One of the greatest horror stories ever written is Thomas Bailey Aldrich’s A Woman Alone with her Soul. The story in its entirety is 26 words:
A woman is sitting alone in a house. She knows she is alone in the whole world: every other living thing is dead. The doorbell rings.
The power of this story comes from being so short. We could expand it, maybe name the main character – we could even give them a backstory. But those twenty-six words are enough to raise questions – and I think the questions are more interesting than the answers would be. There is a space for us to imagine: what has happened to the world? how does the woman know she is the last one left? what has destroyed “every other living thing”, and how come she is sitting alone in her house? What is going on here?
I encountered Splatterpunk before I heard the Sex Pistols, before I had any idea what punk meant. It’s a strange genre, desperate to shock, to transgress as much as possible. In the 1990 anthology there is one story by Richard Christian Matheson, called Red. It’s so short that it’s almost dwarfed by the introduction.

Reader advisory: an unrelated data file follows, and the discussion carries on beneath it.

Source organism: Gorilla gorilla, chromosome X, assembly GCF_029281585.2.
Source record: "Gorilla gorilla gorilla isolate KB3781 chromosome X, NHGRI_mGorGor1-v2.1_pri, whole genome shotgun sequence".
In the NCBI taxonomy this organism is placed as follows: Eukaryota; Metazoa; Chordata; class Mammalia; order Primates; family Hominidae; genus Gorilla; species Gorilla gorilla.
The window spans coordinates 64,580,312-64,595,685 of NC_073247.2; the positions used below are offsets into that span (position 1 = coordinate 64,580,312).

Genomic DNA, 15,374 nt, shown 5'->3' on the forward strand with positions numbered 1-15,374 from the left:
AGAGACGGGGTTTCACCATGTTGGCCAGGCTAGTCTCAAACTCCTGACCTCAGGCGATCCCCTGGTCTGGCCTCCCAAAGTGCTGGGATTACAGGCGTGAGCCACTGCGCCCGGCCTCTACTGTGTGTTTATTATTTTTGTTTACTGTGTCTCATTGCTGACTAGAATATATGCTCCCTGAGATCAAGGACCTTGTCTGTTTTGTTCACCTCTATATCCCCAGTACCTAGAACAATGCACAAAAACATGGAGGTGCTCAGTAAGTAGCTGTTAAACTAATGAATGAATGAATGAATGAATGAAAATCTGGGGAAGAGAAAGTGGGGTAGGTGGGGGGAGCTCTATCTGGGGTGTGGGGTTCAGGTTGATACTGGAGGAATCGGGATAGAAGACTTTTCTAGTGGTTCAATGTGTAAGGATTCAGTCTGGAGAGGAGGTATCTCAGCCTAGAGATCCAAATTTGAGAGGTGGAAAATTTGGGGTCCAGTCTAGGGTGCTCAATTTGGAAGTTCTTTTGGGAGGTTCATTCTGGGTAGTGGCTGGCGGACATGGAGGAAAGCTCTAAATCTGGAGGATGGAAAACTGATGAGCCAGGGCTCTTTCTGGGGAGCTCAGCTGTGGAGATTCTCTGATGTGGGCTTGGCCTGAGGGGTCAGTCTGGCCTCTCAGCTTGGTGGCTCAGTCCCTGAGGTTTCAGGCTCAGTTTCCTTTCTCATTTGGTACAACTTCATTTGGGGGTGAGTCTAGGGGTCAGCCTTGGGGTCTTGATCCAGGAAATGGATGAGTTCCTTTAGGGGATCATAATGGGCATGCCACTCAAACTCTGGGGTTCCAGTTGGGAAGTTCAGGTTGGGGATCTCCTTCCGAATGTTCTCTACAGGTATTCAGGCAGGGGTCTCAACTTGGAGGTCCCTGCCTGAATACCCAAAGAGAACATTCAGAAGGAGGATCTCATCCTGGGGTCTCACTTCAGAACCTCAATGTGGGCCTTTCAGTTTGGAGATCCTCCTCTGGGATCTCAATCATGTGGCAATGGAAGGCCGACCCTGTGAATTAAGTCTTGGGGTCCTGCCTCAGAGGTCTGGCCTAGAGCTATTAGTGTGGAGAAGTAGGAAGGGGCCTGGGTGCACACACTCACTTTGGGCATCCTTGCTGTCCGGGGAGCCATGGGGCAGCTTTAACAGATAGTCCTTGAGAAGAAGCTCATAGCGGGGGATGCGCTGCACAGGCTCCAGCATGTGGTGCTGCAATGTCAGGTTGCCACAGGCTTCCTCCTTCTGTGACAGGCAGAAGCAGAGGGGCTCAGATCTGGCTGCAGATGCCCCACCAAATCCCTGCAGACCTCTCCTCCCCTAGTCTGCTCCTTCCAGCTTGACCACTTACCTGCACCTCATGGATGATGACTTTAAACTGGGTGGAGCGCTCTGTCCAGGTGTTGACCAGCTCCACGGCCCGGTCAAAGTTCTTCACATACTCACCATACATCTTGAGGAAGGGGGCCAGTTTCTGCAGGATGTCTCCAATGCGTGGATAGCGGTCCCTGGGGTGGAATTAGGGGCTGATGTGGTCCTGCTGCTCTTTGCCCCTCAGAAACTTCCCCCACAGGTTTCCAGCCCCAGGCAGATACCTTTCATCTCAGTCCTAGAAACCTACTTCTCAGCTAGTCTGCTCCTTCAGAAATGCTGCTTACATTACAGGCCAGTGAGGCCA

(Something I miss from short story anthologies is those long, indulgent intros, because they made the writers seem much larger than life). Red outshines every other story in the collection in little more than a page. The horror of the scene builds and is released. There are gaps in this story too, the same ones the characters ask: how can this be allowed?
But the tiny horror stories I love most are the microfictions in Harlan Ellison’s A to Z in the Chocolate Alphabet. It’s a collection of twenty-six short horror stories, some of which were written as a stunt in a book shop window. A couple of them were quoted in Stephen King’s book Danse Macabre. They were short, strange pieces, and probably stand as my introduction to flash.
I’ve read long novels that have vanished from my mind within hours. But Red and A Woman Alone with her Soul have stuck with me for years. And I think much of their strength comes from their brevity.